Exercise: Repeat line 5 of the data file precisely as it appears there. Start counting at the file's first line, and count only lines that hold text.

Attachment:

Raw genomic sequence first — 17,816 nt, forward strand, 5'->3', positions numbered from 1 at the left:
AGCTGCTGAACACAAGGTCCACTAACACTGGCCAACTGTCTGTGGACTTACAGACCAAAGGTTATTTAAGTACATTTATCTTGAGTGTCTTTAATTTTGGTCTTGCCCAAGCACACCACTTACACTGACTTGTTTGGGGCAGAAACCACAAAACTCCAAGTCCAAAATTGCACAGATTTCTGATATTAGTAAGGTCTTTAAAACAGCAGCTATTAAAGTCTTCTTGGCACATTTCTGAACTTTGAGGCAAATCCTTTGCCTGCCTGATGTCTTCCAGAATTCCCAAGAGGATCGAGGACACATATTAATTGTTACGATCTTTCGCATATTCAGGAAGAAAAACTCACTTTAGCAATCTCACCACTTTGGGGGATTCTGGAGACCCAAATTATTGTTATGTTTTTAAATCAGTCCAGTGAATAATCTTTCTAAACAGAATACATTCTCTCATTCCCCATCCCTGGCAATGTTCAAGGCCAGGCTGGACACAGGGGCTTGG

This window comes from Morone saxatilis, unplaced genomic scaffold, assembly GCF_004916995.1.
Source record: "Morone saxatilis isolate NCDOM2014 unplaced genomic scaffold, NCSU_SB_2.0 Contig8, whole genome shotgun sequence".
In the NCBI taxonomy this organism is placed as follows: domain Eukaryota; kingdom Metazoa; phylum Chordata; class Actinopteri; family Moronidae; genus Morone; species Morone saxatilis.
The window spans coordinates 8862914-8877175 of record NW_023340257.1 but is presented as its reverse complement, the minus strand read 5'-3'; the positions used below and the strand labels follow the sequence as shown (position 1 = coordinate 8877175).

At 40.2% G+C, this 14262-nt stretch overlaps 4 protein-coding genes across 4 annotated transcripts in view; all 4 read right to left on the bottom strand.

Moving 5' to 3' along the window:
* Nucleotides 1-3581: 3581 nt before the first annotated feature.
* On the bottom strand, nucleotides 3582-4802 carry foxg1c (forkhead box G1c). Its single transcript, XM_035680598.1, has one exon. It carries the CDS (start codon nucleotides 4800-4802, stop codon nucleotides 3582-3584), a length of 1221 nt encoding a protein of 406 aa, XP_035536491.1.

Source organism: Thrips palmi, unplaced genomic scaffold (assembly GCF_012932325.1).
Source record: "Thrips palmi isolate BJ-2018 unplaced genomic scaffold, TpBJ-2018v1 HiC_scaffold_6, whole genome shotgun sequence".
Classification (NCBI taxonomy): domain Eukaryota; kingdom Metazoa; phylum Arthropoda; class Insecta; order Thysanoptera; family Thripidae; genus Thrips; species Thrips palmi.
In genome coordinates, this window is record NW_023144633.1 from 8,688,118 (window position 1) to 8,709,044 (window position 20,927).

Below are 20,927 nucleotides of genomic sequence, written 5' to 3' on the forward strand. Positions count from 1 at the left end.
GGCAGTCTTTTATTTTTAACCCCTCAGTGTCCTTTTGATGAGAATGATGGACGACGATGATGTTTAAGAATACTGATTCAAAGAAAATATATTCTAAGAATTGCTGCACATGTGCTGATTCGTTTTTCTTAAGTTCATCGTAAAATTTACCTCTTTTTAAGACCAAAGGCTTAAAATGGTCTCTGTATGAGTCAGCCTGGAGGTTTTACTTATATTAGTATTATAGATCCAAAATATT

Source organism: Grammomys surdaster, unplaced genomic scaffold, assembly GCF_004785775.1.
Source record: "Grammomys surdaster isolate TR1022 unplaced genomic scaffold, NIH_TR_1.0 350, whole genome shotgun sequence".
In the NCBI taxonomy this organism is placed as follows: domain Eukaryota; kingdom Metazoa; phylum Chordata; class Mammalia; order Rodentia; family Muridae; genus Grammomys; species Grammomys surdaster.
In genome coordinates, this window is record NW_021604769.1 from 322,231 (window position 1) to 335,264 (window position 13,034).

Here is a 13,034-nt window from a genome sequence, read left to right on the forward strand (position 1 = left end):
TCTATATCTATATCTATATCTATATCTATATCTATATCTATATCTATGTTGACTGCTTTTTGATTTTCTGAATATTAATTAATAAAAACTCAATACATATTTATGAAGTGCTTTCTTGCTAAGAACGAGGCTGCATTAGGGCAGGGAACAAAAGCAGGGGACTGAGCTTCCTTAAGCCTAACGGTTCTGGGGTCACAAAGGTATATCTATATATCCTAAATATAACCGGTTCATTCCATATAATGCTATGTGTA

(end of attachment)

In the NCBI taxonomy this organism is placed as follows: domain Eukaryota; kingdom Metazoa; phylum Chordata; class Actinopteri; family Moronidae; genus Morone; species Morone saxatilis.